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The current political and business landscape is extremely volatile. The result? Companies are increasingly likely to face issues that can damage their reputations, destroy consumer trust, harm employee morale, and impact share price.
You’ve just been alerted to a cyber security breach – sensitive customer data has been published online. In the information age we live in, this is a nightmare scenario for any business.
Top executives in Western firms earn much more than their Japanese counterparts, the multiple usually is 10 or even more. This fact is well known. Japanese CEOs are primarily expected to work for their company and the company`s stakeholders but not for their own wallet. Earning much more than 10 times the average employee salary is perceived as obscene and rarely happens.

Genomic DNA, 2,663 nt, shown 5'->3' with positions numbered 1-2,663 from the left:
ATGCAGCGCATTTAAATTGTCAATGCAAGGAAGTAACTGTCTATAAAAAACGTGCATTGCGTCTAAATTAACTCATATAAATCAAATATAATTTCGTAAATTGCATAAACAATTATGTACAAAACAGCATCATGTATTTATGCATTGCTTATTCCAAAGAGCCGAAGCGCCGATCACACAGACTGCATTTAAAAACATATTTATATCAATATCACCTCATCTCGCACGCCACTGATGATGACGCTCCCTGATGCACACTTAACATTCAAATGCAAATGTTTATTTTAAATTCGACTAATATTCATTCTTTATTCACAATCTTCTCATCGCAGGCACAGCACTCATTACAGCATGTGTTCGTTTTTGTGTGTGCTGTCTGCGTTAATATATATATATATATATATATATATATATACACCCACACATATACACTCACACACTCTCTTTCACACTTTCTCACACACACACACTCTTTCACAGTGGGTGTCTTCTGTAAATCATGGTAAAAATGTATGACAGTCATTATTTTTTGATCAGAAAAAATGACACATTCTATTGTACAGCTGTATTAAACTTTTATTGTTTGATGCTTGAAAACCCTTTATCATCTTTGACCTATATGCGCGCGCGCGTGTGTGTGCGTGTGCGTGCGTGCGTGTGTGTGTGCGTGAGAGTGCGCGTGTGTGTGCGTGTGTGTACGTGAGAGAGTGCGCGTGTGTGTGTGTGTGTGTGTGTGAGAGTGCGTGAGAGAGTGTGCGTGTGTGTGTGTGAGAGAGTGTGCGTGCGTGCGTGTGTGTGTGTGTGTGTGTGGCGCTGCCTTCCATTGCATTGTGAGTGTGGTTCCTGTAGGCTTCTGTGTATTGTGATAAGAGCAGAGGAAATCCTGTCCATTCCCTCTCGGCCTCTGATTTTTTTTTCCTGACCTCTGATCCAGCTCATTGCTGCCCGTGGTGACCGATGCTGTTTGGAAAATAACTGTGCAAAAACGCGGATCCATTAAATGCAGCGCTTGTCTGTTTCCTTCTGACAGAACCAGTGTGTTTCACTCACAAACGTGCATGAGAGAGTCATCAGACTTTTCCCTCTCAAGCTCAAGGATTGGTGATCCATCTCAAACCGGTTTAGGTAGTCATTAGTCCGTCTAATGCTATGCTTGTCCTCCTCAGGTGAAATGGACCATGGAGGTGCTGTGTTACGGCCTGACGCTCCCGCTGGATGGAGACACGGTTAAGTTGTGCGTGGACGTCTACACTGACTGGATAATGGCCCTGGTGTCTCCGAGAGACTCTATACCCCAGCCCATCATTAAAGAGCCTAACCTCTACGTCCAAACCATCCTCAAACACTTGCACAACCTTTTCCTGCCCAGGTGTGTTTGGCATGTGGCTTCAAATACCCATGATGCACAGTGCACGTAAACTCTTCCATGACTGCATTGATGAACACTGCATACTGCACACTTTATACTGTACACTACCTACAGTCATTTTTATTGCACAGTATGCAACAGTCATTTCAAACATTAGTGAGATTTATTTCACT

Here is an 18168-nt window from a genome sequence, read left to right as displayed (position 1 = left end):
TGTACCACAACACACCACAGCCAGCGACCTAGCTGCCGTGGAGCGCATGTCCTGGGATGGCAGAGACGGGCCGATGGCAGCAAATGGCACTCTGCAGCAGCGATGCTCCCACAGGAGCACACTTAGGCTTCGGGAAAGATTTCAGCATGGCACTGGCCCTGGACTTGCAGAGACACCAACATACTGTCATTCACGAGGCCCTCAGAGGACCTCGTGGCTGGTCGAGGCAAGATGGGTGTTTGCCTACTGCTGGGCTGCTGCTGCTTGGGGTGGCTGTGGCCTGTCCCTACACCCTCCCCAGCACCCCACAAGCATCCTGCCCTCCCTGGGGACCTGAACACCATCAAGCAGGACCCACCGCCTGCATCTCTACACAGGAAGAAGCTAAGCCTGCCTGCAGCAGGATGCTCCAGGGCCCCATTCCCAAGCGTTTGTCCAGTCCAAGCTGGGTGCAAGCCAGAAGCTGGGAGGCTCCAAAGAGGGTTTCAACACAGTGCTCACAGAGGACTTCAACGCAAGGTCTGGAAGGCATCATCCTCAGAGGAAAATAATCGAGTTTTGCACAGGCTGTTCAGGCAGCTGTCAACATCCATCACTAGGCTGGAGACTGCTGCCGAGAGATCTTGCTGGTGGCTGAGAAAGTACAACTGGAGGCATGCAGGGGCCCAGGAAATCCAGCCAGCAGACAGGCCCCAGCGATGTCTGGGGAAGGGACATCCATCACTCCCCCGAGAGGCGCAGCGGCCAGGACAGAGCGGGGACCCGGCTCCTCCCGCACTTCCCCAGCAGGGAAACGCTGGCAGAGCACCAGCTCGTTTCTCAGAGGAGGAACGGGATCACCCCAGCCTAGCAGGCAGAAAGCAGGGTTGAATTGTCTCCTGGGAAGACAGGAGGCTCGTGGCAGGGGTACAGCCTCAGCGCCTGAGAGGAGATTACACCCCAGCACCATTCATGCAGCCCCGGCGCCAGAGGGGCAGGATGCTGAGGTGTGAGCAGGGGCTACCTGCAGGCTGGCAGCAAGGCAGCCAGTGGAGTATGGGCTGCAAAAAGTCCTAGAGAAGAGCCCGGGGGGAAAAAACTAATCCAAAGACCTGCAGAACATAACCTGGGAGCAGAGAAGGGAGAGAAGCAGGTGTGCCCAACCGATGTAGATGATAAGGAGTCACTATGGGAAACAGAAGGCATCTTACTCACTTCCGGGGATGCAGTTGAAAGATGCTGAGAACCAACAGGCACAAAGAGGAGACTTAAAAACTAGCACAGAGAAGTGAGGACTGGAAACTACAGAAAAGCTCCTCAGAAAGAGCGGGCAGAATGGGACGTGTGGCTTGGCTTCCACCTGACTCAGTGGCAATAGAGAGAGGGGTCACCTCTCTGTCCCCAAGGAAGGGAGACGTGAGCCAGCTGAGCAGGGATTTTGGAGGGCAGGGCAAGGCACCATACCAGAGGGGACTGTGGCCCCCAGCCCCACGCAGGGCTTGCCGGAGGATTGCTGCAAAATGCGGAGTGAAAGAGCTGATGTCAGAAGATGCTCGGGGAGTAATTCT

In the last month we’ve seen airlines, online retailers and local government suffer breaches in one form or another. So while there’s clearly a pressing need for companies to improve internal resilience and security, coping with the aftermath of a breach is almost as crucial. As many technical experts will tell you – for most it is a matter of when there is a breach rather than when.
We spoke to Tim Rawlins, a senior adviser at the leading global cyber assurance company, NCC Group. Top on his list of priorities: preparation, getting the fundamentals right, and always having a communications adviser on hand during a crisis.
Saying sorry has become popular currency in crisis communications, but if it’s unmatched by action consumers will vote with their feet, and their cash.